PHOENIX — The way Sen. Warren Petersen sees it, elementary school children are being rushed through lunch and recess by schools that are fearful of losing state aid.
So the Gilbert Republican is proposing to give them more time. He has crafted legislation to say that schools can count the time students spend at lunch and at recess toward the minimum required by Arizona law to be considered full-time students for purposes of state aid.
Prescott Unified School District Superintendent Joe Howard appreciates where Petersen is coming from. However, “high stakes testing is what truncates recess and lunch more than anything.”
Howard said the real issue is meeting mandates. “I hear teachers saying more than anything they need more time with students, not less.
“Flexibility is always good ... (and) overall, we do have a really good handle on our minutes. But, basically, there’s more to do than time we have.”
State law requires students in grades 1 through 3 to have at least 712 hours of instruction a year to be counted when the Department of Education divides up aid. That’s four hours a day over the normal 180-day school year.
For those in grades 4 through 6, the minimum is 810 hours, or 4.5 hours each day.
The problem, Petersen said, is that the time a student spends eating lunch, or even in recess, does not count. “It motivates schools to shrink lunch and recess,” Petersen told Capitol Media Services. He prefers a different test to determine a full-time student.
“If you’re in school first class and last class, that’s sufficient,” he said.
Petersen acknowledged the measure appears to run counter to efforts to ensure that students get more “seat” time in classrooms, in front of teachers. But he said that presumes things like lunch and time away from class are frivolous and unnecessary.
“They need the break,” he said. “They need the activity.”
He acknowledged that his legislation, SB 1008, could theoretically lead to abuses. And Petersen said it’s not his intent to encourage schools to have two-hour lunches and four-hour recesses knowing that it won’t trigger a reduction in state funds.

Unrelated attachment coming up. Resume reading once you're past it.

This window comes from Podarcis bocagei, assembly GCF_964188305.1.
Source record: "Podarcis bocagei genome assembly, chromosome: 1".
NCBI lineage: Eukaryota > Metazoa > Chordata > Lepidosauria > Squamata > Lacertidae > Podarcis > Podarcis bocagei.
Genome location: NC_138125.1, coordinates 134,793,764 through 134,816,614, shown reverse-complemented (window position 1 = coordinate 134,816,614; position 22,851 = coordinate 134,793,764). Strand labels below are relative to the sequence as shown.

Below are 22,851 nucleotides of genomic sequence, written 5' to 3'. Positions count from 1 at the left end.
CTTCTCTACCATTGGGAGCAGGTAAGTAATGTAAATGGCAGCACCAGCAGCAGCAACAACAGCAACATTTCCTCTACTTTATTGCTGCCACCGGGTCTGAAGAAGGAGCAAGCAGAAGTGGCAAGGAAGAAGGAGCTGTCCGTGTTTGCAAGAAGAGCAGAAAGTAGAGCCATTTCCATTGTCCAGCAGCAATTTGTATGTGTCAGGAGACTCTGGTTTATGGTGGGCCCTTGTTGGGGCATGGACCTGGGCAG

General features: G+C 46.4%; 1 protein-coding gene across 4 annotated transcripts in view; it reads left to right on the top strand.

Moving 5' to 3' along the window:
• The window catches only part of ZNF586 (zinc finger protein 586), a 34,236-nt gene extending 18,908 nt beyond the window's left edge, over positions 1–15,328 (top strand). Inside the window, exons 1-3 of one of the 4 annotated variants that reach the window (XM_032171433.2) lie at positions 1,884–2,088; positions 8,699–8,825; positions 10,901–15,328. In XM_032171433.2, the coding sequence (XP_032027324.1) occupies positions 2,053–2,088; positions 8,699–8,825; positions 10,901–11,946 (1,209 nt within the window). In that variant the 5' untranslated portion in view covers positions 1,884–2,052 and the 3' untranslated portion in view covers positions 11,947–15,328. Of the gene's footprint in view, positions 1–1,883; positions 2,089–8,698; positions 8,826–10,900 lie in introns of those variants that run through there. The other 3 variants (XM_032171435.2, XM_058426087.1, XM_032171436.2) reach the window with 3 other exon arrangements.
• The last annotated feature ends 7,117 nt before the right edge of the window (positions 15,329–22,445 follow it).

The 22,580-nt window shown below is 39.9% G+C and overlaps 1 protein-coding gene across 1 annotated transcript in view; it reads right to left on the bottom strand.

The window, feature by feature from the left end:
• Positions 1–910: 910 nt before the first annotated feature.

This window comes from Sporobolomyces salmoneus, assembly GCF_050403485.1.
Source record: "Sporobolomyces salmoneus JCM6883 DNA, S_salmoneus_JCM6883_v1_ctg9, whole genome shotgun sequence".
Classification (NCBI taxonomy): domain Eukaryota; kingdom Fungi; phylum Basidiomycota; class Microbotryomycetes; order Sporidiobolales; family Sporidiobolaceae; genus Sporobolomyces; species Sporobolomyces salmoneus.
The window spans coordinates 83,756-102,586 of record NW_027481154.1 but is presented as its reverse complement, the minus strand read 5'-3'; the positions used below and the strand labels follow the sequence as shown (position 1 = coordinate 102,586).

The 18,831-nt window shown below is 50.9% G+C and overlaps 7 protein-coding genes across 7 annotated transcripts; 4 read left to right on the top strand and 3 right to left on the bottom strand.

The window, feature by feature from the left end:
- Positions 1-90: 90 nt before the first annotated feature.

But he said it’s wrong to consider education being only what occurs in class and not what occurs elsewhere, including on the playground.
Dan Streeter, superintendent for Humboldt Unified School District said: “I think the required minutes in the day is a challenge, (and) I like including them as instructional; a bill like this could allow much more flexibility for us.”
Streeter said he has not read the bill, but looks forward to seeing what the next legislative session brings. Lawmakers begin their work in earnest in January.
There is precedent for what Petersen wants to do. Last year the Legislature approved a measure that did something similar for high schools. It spells out that any hours a student is scheduled to be in school count toward whether that person is considered a full-time student.
That law also redefines time in class for “instructional purposes” to include not only core subjects and electives but also lunch, study halls, music instruction “and other classes that advance the academic instruction of pupils.”
Courier Senior Editor Tim Wiederaenders contributed to this article.